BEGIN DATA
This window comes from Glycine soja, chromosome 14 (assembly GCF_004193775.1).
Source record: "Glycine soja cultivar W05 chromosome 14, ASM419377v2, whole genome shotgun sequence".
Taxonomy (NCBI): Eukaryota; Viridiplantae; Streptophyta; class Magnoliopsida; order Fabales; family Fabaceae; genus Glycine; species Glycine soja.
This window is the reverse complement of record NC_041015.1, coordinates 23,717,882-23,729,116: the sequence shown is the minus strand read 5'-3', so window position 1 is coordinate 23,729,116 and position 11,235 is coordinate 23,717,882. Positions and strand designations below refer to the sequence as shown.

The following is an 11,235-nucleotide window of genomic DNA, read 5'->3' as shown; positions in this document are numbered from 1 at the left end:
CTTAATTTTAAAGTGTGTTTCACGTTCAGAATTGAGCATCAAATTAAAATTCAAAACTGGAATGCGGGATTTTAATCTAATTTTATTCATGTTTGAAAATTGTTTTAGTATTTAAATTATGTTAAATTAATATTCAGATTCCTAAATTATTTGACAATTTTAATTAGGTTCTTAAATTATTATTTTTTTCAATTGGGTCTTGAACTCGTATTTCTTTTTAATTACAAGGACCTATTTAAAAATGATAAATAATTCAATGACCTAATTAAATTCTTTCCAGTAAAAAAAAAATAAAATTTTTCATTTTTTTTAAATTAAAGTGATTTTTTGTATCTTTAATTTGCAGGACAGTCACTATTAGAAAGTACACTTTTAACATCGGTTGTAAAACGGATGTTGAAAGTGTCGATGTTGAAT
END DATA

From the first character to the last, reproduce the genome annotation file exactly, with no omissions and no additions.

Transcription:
This window comes from Glycine soja, chromosome 14 (assembly GCF_004193775.1).
Source record: "Glycine soja cultivar W05 chromosome 14, ASM419377v2, whole genome shotgun sequence".
Taxonomy (NCBI): Eukaryota; Viridiplantae; Streptophyta; class Magnoliopsida; order Fabales; family Fabaceae; genus Glycine; species Glycine soja.
This window is the reverse complement of record NC_041015.1, coordinates 23,717,882-23,729,116: the sequence shown is the minus strand read 5'-3', so window position 1 is coordinate 23,729,116 and position 11,235 is coordinate 23,717,882. Positions and strand designations below refer to the sequence as shown.

The following is an 11,235-nucleotide window of genomic DNA, read 5'->3' as shown; positions in this document are numbered from 1 at the left end:
CTTAATTTTAAAGTGTGTTTCACGTTCAGAATTGAGCATCAAATTAAAATTCAAAACTGGAATGCGGGATTTTAATCTAATTTTATTCATGTTTGAAAATTGTTTTAGTATTTAAATTATGTTAAATTAATATTCAGATTCCTAAATTATTTGACAATTTTAATTAGGTTCTTAAATTATTATTTTTTTCAATTGGGTCTTGAACTCGTATTTCTTTTTAATTACAAGGACCTATTTAAAAATGATAAATAATTCAATGACCTAATTAAATTCTTTCCAGTAAAAAAAAAATAAAATTTTTCATTTTTTTTAAATTAAAGTGATTTTTTGTATCTTTAATTTGCAGGACAGTCACTATTAGAAAGTACACTTTTAACATCGGTTGTAAAACGGATGTTGAAAGTGTCGATGTTGAAT